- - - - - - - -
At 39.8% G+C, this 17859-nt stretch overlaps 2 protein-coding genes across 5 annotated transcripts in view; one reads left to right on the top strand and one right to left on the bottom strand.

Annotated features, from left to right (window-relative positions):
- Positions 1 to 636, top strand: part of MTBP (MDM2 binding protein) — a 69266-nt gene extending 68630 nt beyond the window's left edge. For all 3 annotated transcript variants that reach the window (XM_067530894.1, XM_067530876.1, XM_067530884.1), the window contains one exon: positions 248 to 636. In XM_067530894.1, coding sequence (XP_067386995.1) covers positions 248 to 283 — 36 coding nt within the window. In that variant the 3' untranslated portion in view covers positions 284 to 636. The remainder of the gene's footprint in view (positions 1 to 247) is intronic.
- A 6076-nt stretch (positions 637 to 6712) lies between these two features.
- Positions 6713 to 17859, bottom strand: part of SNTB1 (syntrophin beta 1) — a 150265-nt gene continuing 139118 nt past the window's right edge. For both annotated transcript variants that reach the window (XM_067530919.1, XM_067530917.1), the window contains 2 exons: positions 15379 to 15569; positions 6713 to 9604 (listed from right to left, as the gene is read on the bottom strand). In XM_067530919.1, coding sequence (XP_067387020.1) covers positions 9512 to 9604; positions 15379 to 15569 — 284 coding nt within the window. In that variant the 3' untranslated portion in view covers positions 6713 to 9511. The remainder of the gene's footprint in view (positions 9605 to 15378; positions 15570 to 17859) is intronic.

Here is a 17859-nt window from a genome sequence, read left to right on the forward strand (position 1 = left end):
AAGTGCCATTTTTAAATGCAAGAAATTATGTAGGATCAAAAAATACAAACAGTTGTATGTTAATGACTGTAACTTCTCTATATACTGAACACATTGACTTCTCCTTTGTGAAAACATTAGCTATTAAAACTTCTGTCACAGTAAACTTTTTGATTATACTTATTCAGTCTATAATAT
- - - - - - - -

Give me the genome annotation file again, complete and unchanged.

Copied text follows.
At 39.8% G+C, this 17859-nt stretch overlaps 2 protein-coding genes across 5 annotated transcripts in view; one reads left to right on the top strand and one right to left on the bottom strand.

Annotated features, from left to right (window-relative positions):
- Positions 1 to 636, top strand: part of MTBP (MDM2 binding protein) — a 69266-nt gene extending 68630 nt beyond the window's left edge. For all 3 annotated transcript variants that reach the window (XM_067530894.1, XM_067530876.1, XM_067530884.1), the window contains one exon: positions 248 to 636. In XM_067530894.1, coding sequence (XP_067386995.1) covers positions 248 to 283 — 36 coding nt within the window. In that variant the 3' untranslated portion in view covers positions 284 to 636. The remainder of the gene's footprint in view (positions 1 to 247) is intronic.
- A 6076-nt stretch (positions 637 to 6712) lies between these two features.
- Positions 6713 to 17859, bottom strand: part of SNTB1 (syntrophin beta 1) — a 150265-nt gene continuing 139118 nt past the window's right edge. For both annotated transcript variants that reach the window (XM_067530919.1, XM_067530917.1), the window contains 2 exons: positions 15379 to 15569; positions 6713 to 9604 (listed from right to left, as the gene is read on the bottom strand). In XM_067530919.1, coding sequence (XP_067387020.1) covers positions 9512 to 9604; positions 15379 to 15569 — 284 coding nt within the window. In that variant the 3' untranslated portion in view covers positions 6713 to 9511. The remainder of the gene's footprint in view (positions 9605 to 15378; positions 15570 to 17859) is intronic.

Here is a 17859-nt window from a genome sequence, read left to right on the forward strand (position 1 = left end):
AAGTGCCATTTTTAAATGCAAGAAATTATGTAGGATCAAAAAATACAAACAGTTGTATGTTAATGACTGTAACTTCTCTATATACTGAACACATTGACTTCTCCTTTGTGAAAACATTAGCTATTAAAACTTCTGTCACAGTAAACTTTTTGATTATACTTATTCAGTCTATAATAT